Ray Conniff

Bandleader, composer who recorded theme to ' Doctor Zhivago ' ; 85

Ray Conniff, the composer, trombone player and bandleader who won a Grammy Award for his recording of the " Doctor Zhivago " theme " Somewhere My Love " has died. He was 85.

Mr. Conniff died at Palomar Medical Center in Escondido on Saturday after falling down and hitting his head, San Diego medical examiner ' s investigator Angela Wagner told The Associated Press.

Mr. Conniff had more than 100 recordings and produced 25 Top 40 albums for Columbia Records.

He rendered such classics as " Besame Mucho, " " New York, New York " and " S ' Wonderful " in a career that spanned six decades.

He produced 10 gold and two platinum records. He won CBS Records ' Best Selling Artist for 1962 for the recording " We Wish You a Merry Christmas. "

The Ray Conniff Orchestra and Singers epitomized the lounge-singing style of the 1950s and 1960s with a mix of wordless vocal choruses and light orchestral accompaniment.

Though he got his start as a trombone player in the Big Band era playing with Bunny Berigan, Bob Crosby and Artie Shaw, Mr. Conniff broke out as a solo artist after being hired as a house arranger with Columbia Records in 1951.

He was responsible for Johnny Mathis ' " Chances Are, " Frankie Laine ' s " Moonlight Gambler, " Johnnie Ray ' s " Just Walking in the Rain " and Guy Mitchell ' s " Singing the Blues. "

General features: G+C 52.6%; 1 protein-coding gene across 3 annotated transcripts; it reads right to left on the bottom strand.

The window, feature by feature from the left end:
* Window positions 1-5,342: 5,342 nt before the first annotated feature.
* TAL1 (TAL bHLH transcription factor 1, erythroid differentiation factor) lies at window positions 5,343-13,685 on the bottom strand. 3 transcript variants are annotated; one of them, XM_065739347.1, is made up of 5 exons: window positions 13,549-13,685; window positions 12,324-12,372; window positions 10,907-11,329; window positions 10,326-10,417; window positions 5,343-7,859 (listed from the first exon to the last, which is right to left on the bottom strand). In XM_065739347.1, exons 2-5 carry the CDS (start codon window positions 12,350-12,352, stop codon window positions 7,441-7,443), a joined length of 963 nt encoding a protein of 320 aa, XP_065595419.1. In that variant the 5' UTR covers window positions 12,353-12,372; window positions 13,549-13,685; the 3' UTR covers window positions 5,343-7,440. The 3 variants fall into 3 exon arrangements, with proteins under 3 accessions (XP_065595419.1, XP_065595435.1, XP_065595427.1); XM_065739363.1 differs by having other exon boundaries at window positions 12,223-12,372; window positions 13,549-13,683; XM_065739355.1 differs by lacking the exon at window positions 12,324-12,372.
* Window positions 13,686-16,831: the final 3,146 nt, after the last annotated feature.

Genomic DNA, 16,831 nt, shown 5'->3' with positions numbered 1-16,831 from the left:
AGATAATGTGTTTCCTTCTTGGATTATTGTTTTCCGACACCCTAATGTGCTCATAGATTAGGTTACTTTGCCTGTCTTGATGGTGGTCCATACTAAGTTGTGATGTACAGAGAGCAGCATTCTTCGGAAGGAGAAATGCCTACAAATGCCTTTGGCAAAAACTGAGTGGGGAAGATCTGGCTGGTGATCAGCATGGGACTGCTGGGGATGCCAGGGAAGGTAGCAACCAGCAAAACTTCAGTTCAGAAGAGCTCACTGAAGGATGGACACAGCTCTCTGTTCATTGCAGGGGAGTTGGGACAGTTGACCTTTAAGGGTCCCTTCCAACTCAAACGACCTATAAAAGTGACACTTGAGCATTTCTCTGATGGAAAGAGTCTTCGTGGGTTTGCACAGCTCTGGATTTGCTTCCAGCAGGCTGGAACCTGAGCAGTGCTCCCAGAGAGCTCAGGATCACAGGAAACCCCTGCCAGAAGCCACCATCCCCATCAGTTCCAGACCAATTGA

In 1956, Columbia decided to try out Mr. Conniff as a featured performer with a big band mix that included guitarists Al Caiola and Tony Mottola. His debut album, " S ' Wonderful, " in which he combined a chorus of four men and four women with a traditional big band mix of 18 instruments, stayed on the Top 20 charts for nine months.

A 1962 article in McCall ' s magazine described his band as " singers who ' play ' their voices as though they were instruments, more like subtly fluted woodwinds than singing. "

A few of Mr. Conniff ' s singers were known studio vocalists including Loulie Jean Norman and B.J. Baker. Jay Meyer assisted as conductor.

Mr. Conniff ' s instrumental arrangements provided easy listening for a booming adult album market.

His popularity waned with the rise of rock ' n ' roll, but artists such as The Carpenters, Simon and Garfunkel, The Fifth Dimension and Burt Bacharach benefited from his arrangements with recordings of " Laughter in the Rain, " " I Write the Songs " and " I ' d Like to Teach the World to Sing. "

He received numerous international awards, continued touring and produced about an album a year.

He performed at the White House during the Vietnam War and in 1974 was the first pop artist asked to record an album in Moscow. In 2001, he gave a series of concerts in Brazil. He performed " Somewhere My Love " at the wedding of David Gest and Liza Minnelli in March.

Born in 1916 in Attleboro, Mass., Mr. Conniff gained much of his musical experience from his father, a trombone player, who led a local band while his mother played the piano.

Mr. Conniff led a local band while in high school. He moved to Boston and began playing with Dan Murphy ' s Musical Skippers. He moved to New York during the swing era in the mid- ' 30s and landed a job playing and arranging for Bunny Berigan in 1937.

By 1939, he moved to Hollywood to join Bob Crosby ' s Bobcats, one of the hottest bands of the time.

" He was always reinventing himself, that ' s how he was able to continue his popularity for so many years, " said fan club official Warren Pischke.

Mr. Conniff is survived by his wife, Vera, and a daughter, Tamara Conniff.

Published in U-T San Diego on Oct. 14, 2002